Sometimes children want to include toys, siblings, friends, or even Santa Claus on their list. You can have them add these loved ones to the palm of the hand, but let them know it’s important to practice talking to the people on the fingers who can really help. Emphasize if they don’t get the right response from the first person on the list to speak with the second person.

5. Continue Talking to Your Kids About Sexual Abuse

Pursuing a lawsuit may heighten concerns you have about privacy, safety, and the ability to successfully pursue justice. There are a number of laws and court precedents governing confidentiality in California sexual assault cases.

The teenage years are admittedly a difficult time to approach the topic of sexual relationships, as most adolescents desire greater privacy. The very last thing they’ll want to share with you is their intimacy with other peers. Yet, it’s key to maintain an open dialogue with your child during these formative years. Simply asking your child about what happened at school each day is a natural way to keep the conversation flowing.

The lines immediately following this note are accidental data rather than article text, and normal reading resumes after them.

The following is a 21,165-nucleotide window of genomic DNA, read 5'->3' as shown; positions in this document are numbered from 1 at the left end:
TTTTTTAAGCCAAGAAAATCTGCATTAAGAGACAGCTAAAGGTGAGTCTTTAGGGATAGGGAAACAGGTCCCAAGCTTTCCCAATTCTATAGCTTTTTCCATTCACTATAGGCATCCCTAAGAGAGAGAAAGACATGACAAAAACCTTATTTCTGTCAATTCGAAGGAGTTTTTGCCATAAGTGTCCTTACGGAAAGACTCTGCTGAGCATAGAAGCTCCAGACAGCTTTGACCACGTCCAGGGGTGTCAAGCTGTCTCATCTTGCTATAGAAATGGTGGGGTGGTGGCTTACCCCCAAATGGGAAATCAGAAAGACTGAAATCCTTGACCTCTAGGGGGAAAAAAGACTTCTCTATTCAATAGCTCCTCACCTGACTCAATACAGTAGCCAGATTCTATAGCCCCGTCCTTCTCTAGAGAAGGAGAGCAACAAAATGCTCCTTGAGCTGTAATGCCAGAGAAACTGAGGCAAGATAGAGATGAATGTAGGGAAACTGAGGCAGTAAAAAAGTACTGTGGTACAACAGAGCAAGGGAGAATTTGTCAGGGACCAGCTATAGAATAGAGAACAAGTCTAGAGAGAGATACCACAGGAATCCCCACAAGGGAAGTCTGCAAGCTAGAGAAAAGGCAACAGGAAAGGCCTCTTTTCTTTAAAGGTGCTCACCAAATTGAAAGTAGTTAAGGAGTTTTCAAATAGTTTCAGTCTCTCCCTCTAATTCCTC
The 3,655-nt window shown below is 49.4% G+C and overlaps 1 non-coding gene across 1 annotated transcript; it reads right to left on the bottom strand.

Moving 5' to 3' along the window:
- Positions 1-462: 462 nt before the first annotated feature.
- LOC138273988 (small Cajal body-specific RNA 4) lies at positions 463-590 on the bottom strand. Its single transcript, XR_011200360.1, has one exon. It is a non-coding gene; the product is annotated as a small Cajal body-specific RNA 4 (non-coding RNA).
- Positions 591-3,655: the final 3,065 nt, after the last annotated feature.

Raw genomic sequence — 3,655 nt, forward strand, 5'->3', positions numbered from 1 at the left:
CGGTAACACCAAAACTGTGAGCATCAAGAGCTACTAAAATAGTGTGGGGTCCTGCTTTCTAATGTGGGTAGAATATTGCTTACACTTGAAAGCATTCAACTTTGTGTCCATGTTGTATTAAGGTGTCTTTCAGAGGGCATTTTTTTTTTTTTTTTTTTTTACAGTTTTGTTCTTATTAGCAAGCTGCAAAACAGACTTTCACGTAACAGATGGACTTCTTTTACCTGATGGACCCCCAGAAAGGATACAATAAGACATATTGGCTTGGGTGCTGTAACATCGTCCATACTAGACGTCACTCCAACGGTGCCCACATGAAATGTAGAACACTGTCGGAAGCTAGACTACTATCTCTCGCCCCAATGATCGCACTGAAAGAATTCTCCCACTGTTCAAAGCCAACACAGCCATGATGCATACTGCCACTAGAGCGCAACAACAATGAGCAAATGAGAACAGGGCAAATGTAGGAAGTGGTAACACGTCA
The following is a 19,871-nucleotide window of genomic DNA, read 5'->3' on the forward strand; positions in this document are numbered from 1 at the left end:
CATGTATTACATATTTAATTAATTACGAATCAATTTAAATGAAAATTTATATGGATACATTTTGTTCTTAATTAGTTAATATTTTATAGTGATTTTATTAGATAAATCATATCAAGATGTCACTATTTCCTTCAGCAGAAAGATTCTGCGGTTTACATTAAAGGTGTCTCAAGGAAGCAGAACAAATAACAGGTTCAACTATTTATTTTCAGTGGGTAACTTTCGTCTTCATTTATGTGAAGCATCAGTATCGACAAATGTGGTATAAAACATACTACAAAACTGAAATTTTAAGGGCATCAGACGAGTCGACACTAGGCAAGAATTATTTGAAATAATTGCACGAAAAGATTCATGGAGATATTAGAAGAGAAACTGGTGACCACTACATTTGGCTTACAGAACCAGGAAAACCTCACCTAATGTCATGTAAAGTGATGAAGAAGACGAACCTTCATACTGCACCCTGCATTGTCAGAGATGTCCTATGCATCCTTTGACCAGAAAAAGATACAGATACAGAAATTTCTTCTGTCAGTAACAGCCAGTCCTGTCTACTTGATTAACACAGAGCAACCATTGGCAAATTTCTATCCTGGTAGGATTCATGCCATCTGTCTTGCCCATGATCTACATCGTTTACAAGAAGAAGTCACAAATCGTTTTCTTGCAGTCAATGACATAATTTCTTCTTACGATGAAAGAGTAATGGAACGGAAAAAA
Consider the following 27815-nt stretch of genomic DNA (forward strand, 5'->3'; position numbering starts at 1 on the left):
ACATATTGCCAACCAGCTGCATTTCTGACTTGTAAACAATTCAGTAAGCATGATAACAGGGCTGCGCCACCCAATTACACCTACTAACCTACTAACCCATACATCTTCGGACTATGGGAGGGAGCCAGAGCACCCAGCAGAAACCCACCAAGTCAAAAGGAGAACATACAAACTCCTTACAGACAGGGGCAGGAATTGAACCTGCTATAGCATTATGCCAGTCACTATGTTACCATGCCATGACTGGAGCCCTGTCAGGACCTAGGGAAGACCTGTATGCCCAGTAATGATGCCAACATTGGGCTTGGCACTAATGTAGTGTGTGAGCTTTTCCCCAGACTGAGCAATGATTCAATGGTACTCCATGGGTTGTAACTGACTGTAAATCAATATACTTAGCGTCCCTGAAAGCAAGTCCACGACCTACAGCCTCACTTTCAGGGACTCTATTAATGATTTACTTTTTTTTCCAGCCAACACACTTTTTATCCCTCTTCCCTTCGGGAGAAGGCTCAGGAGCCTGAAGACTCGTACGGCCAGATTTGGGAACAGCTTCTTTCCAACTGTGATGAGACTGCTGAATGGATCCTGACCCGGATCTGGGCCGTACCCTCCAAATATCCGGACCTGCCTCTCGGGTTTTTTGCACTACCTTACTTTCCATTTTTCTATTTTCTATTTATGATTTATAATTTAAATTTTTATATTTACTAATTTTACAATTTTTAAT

Daughter and mother having a serious conversation

There is no doubt your child will be curious about sex and will look to friends and the internet for answers. But you can invite your teen to come to you with any questions or concerns, as you are always there for support, no matter how awkward it may seem at first.

Discuss topics like harassment and sexual advances at parties. Offer some common ground rules for your teen’s protection, such as avoiding drugs and alcohol, attending events with groups of friends who look out for one another, keeping their phone charged and on in case they need to call for help, not accepting rides from strangers, and how to make a loud public scene if someone is making them feel unsafe.

You might also invite your child to watch 13 Reasons Why and mention you’d like to talk about some of the real-world issues (including sexual assault) brought up in the show. Books like Sex: A Book for Teens by Nikol Hasler and S.E.X.: The All-You-Need-To-Know Sexuality Guide to Get You Through Your Teens and Twenties by Heather Corinna can point your child in the right direction to think about some of the heavier subject matter beyond the hormones.

The CDC also provides a helpful guide for talking about sex with your teenagers. According to their research, teens say their parents have the greatest influence over their decisions regarding sex—more so than friends, siblings, or the media. Furthermore, they found teens who talk to their parents about sex are more likely to delay sexual activity and use protection when they do have sex.

6. Know the Signs of Sexual Abuse